(13) cos φ=(1/1+tan Substituting: ##EQU4## Thus, cos φ signal may be obtained without using a gyro. Also, the rate of change of heading, Ψ, could be used with an appropriate function generator to desensitize the system directly without computing roll angle, φ. In the wind shear system described above, some simplifying assumptions were made which could result in certain inaccuracies under extreme flight conditions, particularly in high bank angle turns and dynamic maneuvers. To compensate for such flight conditions certain modifications can be made to the above described system. The main difference between the system described above and a system modified to permit extreme maneuvers lies in the fact that, in the modified system, the accelerations of the shear equation are calculated along the velocity vector of the aircraft rather than along the horizontal axis of the earth. The modified system can be implemented either with or without the small angle approximation that was discussed above in conjunction with the system of FIG. 2. If no small angle approximation is made, large angles (angle of attack, pitch, roll and or flight path angle) will not result in degraded accuracy. The coordinate systems used to define the wind shear parameters and equation are shown in FIG. 3, and the mathematical derivations presented below are based on the assumption that the aircraft flies coordinated, that is, at a sideslip angle (beta) of approximately zero. As shown in FIG. 3 the following coordinate systems have been defined: Earth coordinates: X-axis=horizontal Z-axis=vertical Coordinate system relative to the aircraft body: XB=aircraft longitudinal axis or roll axis ZB=aircraft normal axis or yaw axis Relative wind coordinates (stability axes for zero sideslip angle): XS=velocity vector ZS=normal to velocity vector The reason for utilizing three coordinate systems is that the input variables required to compute the wind shear equation are referenced in three coordinate systems as follows: Vertical speed (h) and gravity acceleration (g) are referenced to the earth vertical axis (Z); The normal accelerometer is aligned with the aircraft normal axis (ZB-axis), whereas the longitudinal accelerometer is aligned with the aircraft roll axis (XB-axis); The angle of attack is defined as the angle between the aircraft roll axis (XB-axis) and the velocity vector (XS-axis). The airspeed as well as airspeed rate are measured along the velocity vector (XS-axis). Because of the zero sideslip (beta=O) assumption, the Y-axis is not presently considered. In order to determine the shear equations using the above three coordinate systems, first the body axis accelerations A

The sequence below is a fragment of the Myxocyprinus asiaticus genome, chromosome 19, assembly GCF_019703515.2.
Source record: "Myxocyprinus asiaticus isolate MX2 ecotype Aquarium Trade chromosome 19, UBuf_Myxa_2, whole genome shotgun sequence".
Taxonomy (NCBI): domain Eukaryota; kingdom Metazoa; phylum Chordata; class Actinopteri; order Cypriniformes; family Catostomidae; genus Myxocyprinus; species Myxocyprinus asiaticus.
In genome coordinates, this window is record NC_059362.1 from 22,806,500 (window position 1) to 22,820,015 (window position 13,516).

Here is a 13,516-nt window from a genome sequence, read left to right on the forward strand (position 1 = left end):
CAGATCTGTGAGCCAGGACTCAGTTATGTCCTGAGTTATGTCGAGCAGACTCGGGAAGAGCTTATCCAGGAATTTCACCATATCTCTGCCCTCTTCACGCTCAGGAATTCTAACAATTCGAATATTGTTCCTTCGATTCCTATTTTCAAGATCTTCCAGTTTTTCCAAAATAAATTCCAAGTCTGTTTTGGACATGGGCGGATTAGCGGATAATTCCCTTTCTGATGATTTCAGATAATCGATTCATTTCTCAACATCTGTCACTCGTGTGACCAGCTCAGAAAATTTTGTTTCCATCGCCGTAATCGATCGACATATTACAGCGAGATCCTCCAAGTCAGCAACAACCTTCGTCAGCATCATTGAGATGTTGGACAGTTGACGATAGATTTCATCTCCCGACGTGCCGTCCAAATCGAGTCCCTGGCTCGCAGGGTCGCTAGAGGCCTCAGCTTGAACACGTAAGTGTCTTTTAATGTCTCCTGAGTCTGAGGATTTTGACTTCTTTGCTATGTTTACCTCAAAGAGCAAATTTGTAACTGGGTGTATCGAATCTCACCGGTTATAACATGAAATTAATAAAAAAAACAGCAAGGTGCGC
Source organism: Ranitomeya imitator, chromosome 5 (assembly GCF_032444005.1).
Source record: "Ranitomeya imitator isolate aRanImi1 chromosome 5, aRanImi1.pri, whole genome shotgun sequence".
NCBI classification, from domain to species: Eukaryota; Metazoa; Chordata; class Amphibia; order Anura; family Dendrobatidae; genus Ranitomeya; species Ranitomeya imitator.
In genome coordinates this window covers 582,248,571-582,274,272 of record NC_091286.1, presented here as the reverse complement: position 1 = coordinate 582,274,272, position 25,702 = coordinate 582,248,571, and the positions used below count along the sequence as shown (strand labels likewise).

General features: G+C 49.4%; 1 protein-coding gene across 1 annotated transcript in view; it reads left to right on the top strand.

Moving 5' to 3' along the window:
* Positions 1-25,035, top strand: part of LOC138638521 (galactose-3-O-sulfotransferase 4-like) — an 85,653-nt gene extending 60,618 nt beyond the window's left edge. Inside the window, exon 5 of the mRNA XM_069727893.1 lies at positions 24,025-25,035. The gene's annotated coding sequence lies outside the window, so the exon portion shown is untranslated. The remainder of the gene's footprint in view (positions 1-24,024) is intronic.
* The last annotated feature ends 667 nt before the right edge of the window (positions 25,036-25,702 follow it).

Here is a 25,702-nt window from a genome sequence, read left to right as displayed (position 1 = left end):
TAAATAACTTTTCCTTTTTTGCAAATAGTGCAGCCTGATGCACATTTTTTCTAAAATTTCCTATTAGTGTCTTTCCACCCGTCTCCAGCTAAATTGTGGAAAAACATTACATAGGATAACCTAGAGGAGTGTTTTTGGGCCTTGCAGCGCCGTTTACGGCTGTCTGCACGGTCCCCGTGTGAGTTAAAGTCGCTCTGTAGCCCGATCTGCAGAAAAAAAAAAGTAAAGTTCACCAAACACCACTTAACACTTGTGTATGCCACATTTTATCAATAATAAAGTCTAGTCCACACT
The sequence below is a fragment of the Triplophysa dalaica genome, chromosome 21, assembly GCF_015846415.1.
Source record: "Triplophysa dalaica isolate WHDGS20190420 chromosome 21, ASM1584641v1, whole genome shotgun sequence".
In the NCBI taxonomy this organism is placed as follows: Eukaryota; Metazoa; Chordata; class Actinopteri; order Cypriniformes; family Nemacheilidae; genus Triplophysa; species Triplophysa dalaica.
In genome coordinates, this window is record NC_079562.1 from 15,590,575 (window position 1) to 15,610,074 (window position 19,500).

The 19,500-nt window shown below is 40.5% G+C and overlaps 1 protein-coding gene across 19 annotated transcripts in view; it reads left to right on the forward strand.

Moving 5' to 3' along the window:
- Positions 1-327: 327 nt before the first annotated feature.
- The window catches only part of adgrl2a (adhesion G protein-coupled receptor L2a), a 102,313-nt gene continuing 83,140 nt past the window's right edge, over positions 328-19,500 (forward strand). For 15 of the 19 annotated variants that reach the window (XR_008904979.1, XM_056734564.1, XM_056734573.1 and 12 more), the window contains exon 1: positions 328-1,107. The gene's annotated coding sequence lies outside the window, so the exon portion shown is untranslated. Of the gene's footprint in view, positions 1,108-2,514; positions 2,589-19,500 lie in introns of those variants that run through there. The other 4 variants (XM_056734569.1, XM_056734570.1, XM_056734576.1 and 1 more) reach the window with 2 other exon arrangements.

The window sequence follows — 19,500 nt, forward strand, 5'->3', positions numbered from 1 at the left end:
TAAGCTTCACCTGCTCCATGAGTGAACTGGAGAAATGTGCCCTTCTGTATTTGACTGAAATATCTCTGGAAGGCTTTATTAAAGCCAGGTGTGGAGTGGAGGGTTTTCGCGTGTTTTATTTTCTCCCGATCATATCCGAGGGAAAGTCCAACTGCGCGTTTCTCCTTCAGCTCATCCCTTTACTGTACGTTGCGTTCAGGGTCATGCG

(15) A The body axis accelerations are measured by the normal and longitudinal accelerometers. The accelerometer signals; however, include gravity effects which have to be subtracted to yield the desired body axis accelerations. The gravity effects on the accelerometers are a function of pitch (θ) and roll (φ) and the gravity acceleration constant "g" (32.2 feet/sec*sc) and are calculated in equations (16) and (17) below which show the body mounted accelerometer readings, A
(16) A
(17) A Rearranging:
(18) A